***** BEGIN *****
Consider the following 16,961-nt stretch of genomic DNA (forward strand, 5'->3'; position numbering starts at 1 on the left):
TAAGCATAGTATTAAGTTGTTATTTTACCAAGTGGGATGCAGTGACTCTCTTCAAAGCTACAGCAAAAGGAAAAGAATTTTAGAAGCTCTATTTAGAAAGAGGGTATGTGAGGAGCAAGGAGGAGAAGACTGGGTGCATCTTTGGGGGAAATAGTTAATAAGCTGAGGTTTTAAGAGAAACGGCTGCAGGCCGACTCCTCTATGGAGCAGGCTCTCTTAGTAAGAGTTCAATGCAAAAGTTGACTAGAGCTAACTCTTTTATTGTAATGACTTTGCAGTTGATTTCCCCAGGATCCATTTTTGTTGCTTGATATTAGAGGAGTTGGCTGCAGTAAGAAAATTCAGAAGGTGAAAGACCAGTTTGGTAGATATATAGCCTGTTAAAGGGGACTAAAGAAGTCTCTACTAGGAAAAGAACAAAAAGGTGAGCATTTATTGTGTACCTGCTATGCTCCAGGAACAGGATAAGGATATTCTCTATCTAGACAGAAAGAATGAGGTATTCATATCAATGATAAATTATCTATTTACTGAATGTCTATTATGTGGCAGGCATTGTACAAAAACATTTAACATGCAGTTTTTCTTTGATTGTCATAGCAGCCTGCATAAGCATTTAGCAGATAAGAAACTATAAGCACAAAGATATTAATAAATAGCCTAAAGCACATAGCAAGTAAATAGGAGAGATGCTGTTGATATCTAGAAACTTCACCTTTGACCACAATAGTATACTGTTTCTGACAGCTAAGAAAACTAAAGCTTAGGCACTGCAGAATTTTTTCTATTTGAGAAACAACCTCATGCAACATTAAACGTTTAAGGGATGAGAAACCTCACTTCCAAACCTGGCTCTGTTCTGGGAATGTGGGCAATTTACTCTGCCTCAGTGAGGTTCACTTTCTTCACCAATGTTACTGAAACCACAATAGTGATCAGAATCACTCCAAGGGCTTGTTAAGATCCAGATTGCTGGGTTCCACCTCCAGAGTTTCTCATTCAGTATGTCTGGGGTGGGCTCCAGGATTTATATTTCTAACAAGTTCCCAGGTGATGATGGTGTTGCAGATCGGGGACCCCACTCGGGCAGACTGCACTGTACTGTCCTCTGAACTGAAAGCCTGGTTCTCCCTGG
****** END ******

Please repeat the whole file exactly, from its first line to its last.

Consider the following 16,961-nt stretch of genomic DNA (forward strand, 5'->3'; position numbering starts at 1 on the left):
TAAGCATAGTATTAAGTTGTTATTTTACCAAGTGGGATGCAGTGACTCTCTTCAAAGCTACAGCAAAAGGAAAAGAATTTTAGAAGCTCTATTTAGAAAGAGGGTATGTGAGGAGCAAGGAGGAGAAGACTGGGTGCATCTTTGGGGGAAATAGTTAATAAGCTGAGGTTTTAAGAGAAACGGCTGCAGGCCGACTCCTCTATGGAGCAGGCTCTCTTAGTAAGAGTTCAATGCAAAAGTTGACTAGAGCTAACTCTTTTATTGTAATGACTTTGCAGTTGATTTCCCCAGGATCCATTTTTGTTGCTTGATATTAGAGGAGTTGGCTGCAGTAAGAAAATTCAGAAGGTGAAAGACCAGTTTGGTAGATATATAGCCTGTTAAAGGGGACTAAAGAAGTCTCTACTAGGAAAAGAACAAAAAGGTGAGCATTTATTGTGTACCTGCTATGCTCCAGGAACAGGATAAGGATATTCTCTATCTAGACAGAAAGAATGAGGTATTCATATCAATGATAAATTATCTATTTACTGAATGTCTATTATGTGGCAGGCATTGTACAAAAACATTTAACATGCAGTTTTTCTTTGATTGTCATAGCAGCCTGCATAAGCATTTAGCAGATAAGAAACTATAAGCACAAAGATATTAATAAATAGCCTAAAGCACATAGCAAGTAAATAGGAGAGATGCTGTTGATATCTAGAAACTTCACCTTTGACCACAATAGTATACTGTTTCTGACAGCTAAGAAAACTAAAGCTTAGGCACTGCAGAATTTTTTCTATTTGAGAAACAACCTCATGCAACATTAAACGTTTAAGGGATGAGAAACCTCACTTCCAAACCTGGCTCTGTTCTGGGAATGTGGGCAATTTACTCTGCCTCAGTGAGGTTCACTTTCTTCACCAATGTTACTGAAACCACAATAGTGATCAGAATCACTCCAAGGGCTTGTTAAGATCCAGATTGCTGGGTTCCACCTCCAGAGTTTCTCATTCAGTATGTCTGGGGTGGGCTCCAGGATTTATATTTCTAACAAGTTCCCAGGTGATGATGGTGTTGCAGATCGGGGACCCCACTCGGGCAGACTGCACTGTACTGTCCTCTGAACTGAAAGCCTGGTTCTCCCTGG